When good things have an expiration date

On Sunday morning, I was walking to my car, after church, when I looked up, and saw this:

It’s a Banksy!  If you haven’t heard of Banksy, he’s a street artist from the U.K.  His film, Exit Through the Gift Shop, had its SF premier recently. Since then, everyone has been talking about the Banksy’s found around town.  This one is in Chinatown.

There are reportedly six in all.  No one knows how long they will be up, because the property owners, and or city officials, could paint over them at anytime.  So, everyone is frantically visiting all the sites.  It’s a pretty fun thing.  It’s like a grown up scavenger hunt, except, it’s in appreciation of “possibly” illegal art.  It also helps that Banksy is such a mysterious figure.

It’s got me thinking about good things that need to be enjoyed in a timely manner.  Maybe it’s because I saw the Banksy after church, but it reminds me of manna.  (We’ve been talking a lot about manna at our church.)  Manna was the food God gave the Israelites during their journey in the wilderness.  The thing about manna is that it was not meant to be stored up.  God provided it in a miraculous way, everyday, and they were only to take enough for that day.  “But when they measured it out, everyone had just enough.  Those who gathered a lot had nothing left over, and those who gathered a little had enough.  Each family had just what it needed.” (Exodus 16:18)  When they tried to store the manna bad things happened: maggots, and stink.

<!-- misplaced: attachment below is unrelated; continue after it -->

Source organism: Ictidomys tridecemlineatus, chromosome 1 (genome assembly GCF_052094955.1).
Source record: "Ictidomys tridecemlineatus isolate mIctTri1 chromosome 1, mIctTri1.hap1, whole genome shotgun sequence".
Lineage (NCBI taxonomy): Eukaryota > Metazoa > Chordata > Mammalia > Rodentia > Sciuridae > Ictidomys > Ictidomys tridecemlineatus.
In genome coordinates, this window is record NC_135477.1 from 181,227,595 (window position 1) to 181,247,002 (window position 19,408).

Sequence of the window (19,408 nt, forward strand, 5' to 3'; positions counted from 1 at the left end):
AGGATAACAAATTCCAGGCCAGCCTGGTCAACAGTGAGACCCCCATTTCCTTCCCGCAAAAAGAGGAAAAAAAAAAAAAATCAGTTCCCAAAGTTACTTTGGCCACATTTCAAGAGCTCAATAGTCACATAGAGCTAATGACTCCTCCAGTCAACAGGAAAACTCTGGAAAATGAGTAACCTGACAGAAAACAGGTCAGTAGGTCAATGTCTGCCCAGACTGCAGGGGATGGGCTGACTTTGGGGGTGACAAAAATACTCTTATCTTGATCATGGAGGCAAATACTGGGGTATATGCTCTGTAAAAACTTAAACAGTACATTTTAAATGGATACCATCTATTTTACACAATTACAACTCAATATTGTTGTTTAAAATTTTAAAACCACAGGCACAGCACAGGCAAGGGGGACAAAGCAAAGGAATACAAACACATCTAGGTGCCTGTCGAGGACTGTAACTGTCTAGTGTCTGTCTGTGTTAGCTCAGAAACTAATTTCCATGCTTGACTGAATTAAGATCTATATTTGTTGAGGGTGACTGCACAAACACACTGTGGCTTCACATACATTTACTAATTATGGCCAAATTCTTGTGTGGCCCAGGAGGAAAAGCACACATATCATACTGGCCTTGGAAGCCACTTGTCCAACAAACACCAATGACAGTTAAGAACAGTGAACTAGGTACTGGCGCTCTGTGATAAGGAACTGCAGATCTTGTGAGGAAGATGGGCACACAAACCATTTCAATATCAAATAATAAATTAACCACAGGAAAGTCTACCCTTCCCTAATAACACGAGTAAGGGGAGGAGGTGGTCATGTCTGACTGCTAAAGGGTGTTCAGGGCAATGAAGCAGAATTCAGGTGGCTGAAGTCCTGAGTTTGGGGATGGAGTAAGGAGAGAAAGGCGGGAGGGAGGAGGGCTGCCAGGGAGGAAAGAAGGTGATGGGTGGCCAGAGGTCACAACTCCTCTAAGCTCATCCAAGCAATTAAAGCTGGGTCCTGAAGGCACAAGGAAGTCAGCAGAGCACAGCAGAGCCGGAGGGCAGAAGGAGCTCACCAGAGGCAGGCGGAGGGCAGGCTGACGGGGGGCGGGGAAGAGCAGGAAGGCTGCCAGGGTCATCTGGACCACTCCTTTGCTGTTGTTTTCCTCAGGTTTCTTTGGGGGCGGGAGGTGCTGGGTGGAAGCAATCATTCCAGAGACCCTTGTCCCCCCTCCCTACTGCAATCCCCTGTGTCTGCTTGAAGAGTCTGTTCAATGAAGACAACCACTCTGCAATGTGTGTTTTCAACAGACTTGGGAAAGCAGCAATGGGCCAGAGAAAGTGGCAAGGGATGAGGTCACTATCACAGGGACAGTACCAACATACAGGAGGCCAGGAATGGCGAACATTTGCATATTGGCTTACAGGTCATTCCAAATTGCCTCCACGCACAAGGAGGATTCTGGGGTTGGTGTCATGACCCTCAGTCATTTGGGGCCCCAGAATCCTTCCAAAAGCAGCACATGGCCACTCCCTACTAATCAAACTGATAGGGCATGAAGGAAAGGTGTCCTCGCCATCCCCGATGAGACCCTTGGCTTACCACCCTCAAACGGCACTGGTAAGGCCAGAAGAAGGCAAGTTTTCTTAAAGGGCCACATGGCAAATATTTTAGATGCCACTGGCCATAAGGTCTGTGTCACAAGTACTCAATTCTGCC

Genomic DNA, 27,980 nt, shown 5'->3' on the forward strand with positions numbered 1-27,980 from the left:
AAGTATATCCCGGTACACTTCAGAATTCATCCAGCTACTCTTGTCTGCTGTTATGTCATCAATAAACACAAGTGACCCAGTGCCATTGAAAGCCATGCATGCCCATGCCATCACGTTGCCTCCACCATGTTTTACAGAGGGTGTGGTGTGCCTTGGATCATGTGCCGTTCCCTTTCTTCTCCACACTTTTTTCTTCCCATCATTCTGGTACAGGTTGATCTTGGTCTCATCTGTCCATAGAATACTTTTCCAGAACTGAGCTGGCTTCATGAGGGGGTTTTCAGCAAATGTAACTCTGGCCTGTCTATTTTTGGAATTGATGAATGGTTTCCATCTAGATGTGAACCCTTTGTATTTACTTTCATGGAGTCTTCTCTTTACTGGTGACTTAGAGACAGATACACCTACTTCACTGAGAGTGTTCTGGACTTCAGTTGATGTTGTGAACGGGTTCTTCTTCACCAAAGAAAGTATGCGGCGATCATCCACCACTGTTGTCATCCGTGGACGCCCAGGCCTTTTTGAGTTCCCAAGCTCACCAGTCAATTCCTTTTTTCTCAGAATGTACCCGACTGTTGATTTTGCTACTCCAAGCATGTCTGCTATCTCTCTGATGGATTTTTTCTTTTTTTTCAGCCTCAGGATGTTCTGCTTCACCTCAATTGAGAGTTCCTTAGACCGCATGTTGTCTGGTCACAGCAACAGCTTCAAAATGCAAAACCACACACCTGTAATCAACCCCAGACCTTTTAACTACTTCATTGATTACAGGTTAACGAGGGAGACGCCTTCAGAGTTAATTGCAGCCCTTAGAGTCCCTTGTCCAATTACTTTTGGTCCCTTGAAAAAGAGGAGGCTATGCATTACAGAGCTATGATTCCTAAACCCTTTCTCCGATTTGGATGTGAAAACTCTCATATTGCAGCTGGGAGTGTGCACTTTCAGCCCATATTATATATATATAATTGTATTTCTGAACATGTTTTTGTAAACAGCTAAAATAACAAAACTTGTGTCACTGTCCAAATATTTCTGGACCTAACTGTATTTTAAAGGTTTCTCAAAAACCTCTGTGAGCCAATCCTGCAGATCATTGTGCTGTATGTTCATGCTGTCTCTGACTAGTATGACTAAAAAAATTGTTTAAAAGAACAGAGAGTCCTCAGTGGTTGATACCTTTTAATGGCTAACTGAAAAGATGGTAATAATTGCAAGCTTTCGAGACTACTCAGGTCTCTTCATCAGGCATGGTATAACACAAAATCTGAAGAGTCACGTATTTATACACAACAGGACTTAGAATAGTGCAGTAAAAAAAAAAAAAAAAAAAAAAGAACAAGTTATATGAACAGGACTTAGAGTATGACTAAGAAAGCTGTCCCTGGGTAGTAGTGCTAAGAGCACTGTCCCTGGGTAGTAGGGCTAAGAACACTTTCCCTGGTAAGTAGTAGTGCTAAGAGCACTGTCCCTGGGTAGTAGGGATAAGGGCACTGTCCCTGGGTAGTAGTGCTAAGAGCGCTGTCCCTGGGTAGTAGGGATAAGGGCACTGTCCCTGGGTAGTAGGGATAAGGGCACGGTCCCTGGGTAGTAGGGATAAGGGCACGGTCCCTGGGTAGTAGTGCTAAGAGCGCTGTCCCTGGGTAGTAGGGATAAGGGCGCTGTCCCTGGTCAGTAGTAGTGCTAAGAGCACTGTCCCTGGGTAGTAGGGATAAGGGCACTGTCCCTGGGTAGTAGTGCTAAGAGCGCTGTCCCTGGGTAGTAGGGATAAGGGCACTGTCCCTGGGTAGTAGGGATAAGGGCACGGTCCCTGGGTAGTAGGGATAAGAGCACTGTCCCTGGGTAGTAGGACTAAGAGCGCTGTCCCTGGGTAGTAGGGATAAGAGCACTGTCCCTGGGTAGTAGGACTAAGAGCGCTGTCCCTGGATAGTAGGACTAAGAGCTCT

In my normal humanness, I want to make the good things, the norm.  I want to store them up and have them everyday.  But, for some things, like manna, or Banksy’s, storing them up ruins the goodness.  The gift is in the ludicrous generosity!  That God would part the skies and rain down manna all around the Israelites, for just one day’s worth of food.  Or, that Banksy would think through and plan out works of art, that people might not find, that will be painted over eventually.  That’s crazy good fun! (Yeah, I said, crazy good fun.)

Don’t you want to get in on that?  I am a daily receiver of these kind of crazy good gifts, not because of anything I’ve done, but because I have a ludicrously generous God.  And, because it does not come naturally for me to be a gracious receiver, He has had to teach me.  The same way He had to teach the Israelites not to hoard their manna.  One thing I’ve been learning is that the better I get at receiving, and celebrating these gifts, the better I get at giving them.  Isn’t that fun?  So, receive your crazy good gifts.  Thank the Giver profusely.  Then, watch and see how ludicrous you can become.

*photos courtesy of Hypebeast.com

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2 thoughts on “When good things have an expiration date

  1. Crazy good manna – I love the idea that art – even and especially street art – a little like live music or theater – may be here one minute and gone the next. I’m wondering, then, in what way such gifts shape my definitions of art and grace, and expand my willingness to believe in a certain kind of God… I mean lessen the narrowness of my faith.
    So are we saying that Banksy is in the SF area – or he has disciples here who carry on his work while he remains invisible? – just curious.

    • Apparently, he was here for the premiere, and then the pieces showed up. It’s all speculation, of course. Many say that Banksy is actually a group of people. There are pics online of two men painting two different Banksys. I kind of don’t want to know. It makes it more fun. 🙂

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